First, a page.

The works of his later period include the Theaetetus, a denial that knowledge is to be identified with sense perception, Parmenides, a critical evaluation of the theory of Forms, and Sophist, further consideration of the theory of Ideas, or Forms. Philebus was also a work of Plato’s later period. It is a discussion of the relationship between pleasure and the good. Timaeus, also a member of the later period, is Plato’s views on natural science and cosmology. The Laws was a more practical analysis of political and social issues.
Much of Plato's reasoning for philosopher-rulers centres around his belief that society should be rational and just. It would be important to note that ˜justice' as referred to by Plato in his work and by other philosophers at the time, does not directly compare with the modern meaning. ˜Justice' as it was then, was more what today we would call ˜righteousness' or ˜goodness'. The aims of this essay are to examine the reasons behind Plato's beliefs and the extent to which they are justifiable for the modern day as well as for ancient Greece.
Much of Plato's work is written in the form of dialogues, with Socrates, Plato's tutor, cast as the main character. It is sometimes not clear, "where Socrates finishes and Plato begins . However, concerning the subject of philosopher-rulers, I believe this distinction is not necessary. References to Socrates, especially regarding Republic, can be taken as Plato's beliefs expressed through the character of Socrates and not the man himself. It is also important to note at this time, that the poleis (singular polis), or city-states, were nothing like the modern day ˜city'. The closest modern comparison would be the nation-state and not the city.
This essay will first see Republic as a discussion of justice. Plato's conclusion of justice led him to differentiate individuals' souls into three parts that he relates directly to the polis. This will be examined along with some of the criticisms offered. Following from this, Plato's ˜theory of forms', its basis and conclusions as well as its distinction from Aristotle's views, will be discussed. Once Plato's theoretical basis is laid down, the structure he applies to his state will also be considered. This uses the ˜three-parted soul' as a framework, the polis being split into three ˜tiers' with philosopher-rulers at the top. Reasoning, practicality and criticisms of this are all discussed. The structure of the state is very iEssays Related to Plato - Philosopher King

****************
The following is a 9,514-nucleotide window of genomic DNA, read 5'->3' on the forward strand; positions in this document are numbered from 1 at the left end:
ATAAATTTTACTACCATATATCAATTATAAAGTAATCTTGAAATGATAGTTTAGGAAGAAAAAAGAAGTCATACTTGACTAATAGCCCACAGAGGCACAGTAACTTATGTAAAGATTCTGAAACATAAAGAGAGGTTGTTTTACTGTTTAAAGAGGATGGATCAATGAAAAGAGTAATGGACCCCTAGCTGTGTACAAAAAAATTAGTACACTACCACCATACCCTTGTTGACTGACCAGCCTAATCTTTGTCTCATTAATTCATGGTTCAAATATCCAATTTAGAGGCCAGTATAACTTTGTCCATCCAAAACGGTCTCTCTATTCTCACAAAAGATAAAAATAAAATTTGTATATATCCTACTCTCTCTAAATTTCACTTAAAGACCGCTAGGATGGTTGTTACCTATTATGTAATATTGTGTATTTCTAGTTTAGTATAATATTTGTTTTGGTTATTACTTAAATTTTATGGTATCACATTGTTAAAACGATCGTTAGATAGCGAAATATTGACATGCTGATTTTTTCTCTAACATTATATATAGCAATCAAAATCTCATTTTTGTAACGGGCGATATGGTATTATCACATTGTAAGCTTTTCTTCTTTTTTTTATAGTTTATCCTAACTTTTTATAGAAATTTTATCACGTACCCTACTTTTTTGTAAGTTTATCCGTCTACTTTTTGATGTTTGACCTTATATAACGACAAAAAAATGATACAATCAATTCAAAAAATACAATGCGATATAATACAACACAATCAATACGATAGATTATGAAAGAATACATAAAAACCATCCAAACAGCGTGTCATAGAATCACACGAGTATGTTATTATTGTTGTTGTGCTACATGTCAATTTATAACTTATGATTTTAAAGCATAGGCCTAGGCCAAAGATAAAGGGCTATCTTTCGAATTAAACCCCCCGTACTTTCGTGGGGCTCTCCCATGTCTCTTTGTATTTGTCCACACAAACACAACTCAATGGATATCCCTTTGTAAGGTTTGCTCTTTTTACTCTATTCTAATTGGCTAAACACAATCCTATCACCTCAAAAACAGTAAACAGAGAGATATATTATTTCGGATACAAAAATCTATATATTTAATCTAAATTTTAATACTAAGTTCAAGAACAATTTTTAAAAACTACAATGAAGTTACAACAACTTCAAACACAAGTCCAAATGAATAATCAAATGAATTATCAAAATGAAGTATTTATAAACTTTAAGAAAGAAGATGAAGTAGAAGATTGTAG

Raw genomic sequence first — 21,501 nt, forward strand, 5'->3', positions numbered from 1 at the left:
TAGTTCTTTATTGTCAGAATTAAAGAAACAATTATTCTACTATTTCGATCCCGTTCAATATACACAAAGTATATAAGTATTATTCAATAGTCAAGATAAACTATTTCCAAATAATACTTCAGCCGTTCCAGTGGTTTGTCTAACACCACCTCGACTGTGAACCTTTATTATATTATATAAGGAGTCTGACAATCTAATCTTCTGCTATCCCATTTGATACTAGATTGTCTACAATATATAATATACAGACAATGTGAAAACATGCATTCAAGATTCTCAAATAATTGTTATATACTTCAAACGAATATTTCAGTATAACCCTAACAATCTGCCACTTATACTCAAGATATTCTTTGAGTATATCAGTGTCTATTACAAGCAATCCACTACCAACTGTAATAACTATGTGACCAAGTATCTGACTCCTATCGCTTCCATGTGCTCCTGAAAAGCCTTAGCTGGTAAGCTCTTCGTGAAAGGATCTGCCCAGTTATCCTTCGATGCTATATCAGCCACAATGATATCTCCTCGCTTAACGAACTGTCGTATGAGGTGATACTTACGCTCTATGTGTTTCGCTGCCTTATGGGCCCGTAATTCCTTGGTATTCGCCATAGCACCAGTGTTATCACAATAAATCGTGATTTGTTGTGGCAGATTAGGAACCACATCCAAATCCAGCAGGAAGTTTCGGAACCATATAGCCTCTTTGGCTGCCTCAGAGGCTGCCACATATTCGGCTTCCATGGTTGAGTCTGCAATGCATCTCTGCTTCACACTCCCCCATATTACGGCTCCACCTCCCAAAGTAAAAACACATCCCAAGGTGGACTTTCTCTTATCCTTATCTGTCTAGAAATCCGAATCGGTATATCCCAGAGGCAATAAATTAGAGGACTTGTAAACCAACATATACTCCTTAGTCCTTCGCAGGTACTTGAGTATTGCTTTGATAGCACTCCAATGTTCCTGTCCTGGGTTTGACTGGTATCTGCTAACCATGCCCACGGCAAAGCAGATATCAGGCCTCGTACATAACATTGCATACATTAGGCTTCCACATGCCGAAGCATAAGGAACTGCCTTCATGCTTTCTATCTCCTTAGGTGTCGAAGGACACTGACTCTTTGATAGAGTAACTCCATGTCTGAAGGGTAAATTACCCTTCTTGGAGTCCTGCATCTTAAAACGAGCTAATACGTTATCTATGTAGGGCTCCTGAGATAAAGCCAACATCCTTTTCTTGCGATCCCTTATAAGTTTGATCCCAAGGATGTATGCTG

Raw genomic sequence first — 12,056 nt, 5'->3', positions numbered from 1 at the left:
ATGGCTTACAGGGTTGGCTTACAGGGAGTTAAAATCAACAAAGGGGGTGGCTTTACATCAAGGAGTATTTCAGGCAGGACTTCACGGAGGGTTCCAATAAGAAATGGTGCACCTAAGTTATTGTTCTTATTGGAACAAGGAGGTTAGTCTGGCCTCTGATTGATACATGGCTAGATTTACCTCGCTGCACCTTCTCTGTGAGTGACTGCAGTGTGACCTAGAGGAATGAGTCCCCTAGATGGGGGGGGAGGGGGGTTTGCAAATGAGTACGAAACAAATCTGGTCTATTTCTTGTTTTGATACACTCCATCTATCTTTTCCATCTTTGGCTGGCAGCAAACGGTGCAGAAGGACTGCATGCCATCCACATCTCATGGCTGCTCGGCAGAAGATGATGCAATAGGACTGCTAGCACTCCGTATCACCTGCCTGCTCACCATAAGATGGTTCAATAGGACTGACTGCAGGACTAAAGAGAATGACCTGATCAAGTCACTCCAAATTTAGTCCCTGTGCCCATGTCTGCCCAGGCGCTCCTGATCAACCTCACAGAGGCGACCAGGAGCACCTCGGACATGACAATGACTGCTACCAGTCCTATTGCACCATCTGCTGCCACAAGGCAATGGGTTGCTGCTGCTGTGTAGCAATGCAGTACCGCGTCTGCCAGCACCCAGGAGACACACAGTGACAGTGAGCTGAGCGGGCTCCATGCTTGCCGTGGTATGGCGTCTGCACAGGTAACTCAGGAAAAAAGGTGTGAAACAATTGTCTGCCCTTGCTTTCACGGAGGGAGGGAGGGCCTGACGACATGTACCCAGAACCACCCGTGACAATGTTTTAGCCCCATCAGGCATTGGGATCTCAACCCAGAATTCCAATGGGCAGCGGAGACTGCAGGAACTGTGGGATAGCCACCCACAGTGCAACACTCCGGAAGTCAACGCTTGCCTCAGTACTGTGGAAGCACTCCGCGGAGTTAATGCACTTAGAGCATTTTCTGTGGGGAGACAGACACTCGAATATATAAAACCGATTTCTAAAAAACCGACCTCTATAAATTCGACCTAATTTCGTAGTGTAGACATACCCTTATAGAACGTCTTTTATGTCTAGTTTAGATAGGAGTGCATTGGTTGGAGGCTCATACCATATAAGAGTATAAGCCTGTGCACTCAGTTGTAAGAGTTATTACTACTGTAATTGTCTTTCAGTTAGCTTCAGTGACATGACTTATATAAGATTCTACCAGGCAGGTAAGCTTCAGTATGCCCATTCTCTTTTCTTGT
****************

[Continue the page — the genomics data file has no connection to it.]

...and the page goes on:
CritoPhilosophy 101Crito, as reported by Plato, is an account by where Crito is attempting to influence Socrates that it is just to escape from prison to avoid certain death by execution. Crito, a longtime devoted friend and believer of Socrates' ethical teachings presents a compelling argument to escape. Although the arguments of Crito have merit, they have not convinced Socrates that he should escape from prison. Socrates and Crito are both in unanimity that the sentence was in fact unjust. Socrates demonstrated his true character in the "Crito.".2. The Plato's Unjust Ideals into Happiness
Even after thousands of years Plato and Socrates teachings are asvalid in today communities as it was in their times. Through Crito, Apology, and theRepublic, Plato reveals that even though the unjust ideals may beenticing it will bring a just happiness. Even though the judges were willing to let him live underthe conditions he would stop practicing philosophy, he stillrefuse these conditions. In the Crito, Socrates teaches us once you disobey the lawyou must be ready to accept the punishment. However, if he didescape from prison such as Crito suggested the polis would have.3. Plato's Socrates
We learn all this from Plato's dialogue "Crito".In Plato's "Republic" Socrates is trying to prove that it is better to be just than to be unjust even if the unjust man is admired, notable, and pleased and the just man is loathed, punished, and rejected. Socrates' statement, expressing his moral philosophy was "virtue is knowledge.". This theory can be more clearly viewed in Plato's work "Crito". The dialogue "Crito" narrates Socrates' last days, immediately before his execution. Socrates' friend Crito offers to him escaping from prison.4. The Philosophies of Socrates
One of his best students, Plato, however, recorded what had occurred on that last day of Socrates' life. In Plato's "The Apology", Socrates was put on trial and charged with undermining state religion and corrupting young people. Explaining his mission as a philosopher, Socrates reports an oracular message telling him "No one is wiser than you (Plato).". Socrates would rather die than give up philosophy, and the jury seems happy to grant him that wish. In fact, Socrates' sees his death as liberation from the shackles of life for his last wish was for Crito to sacri.5. Crazy Old Men
Crazy Old MenAccording to Plato, one studies philosophy in order to pursue happiness. The thoughts and ideas expressed in this philosophy paper allow the readers to understand and contradict Plato's real views concerning the laws of the state. Plato's dialog transmits his learning's through Socrates' teachings. Plato calls this dialog the "Crito". Crito is a friend and a follower of Socrates.6. Conflict between Political Life and Philosophy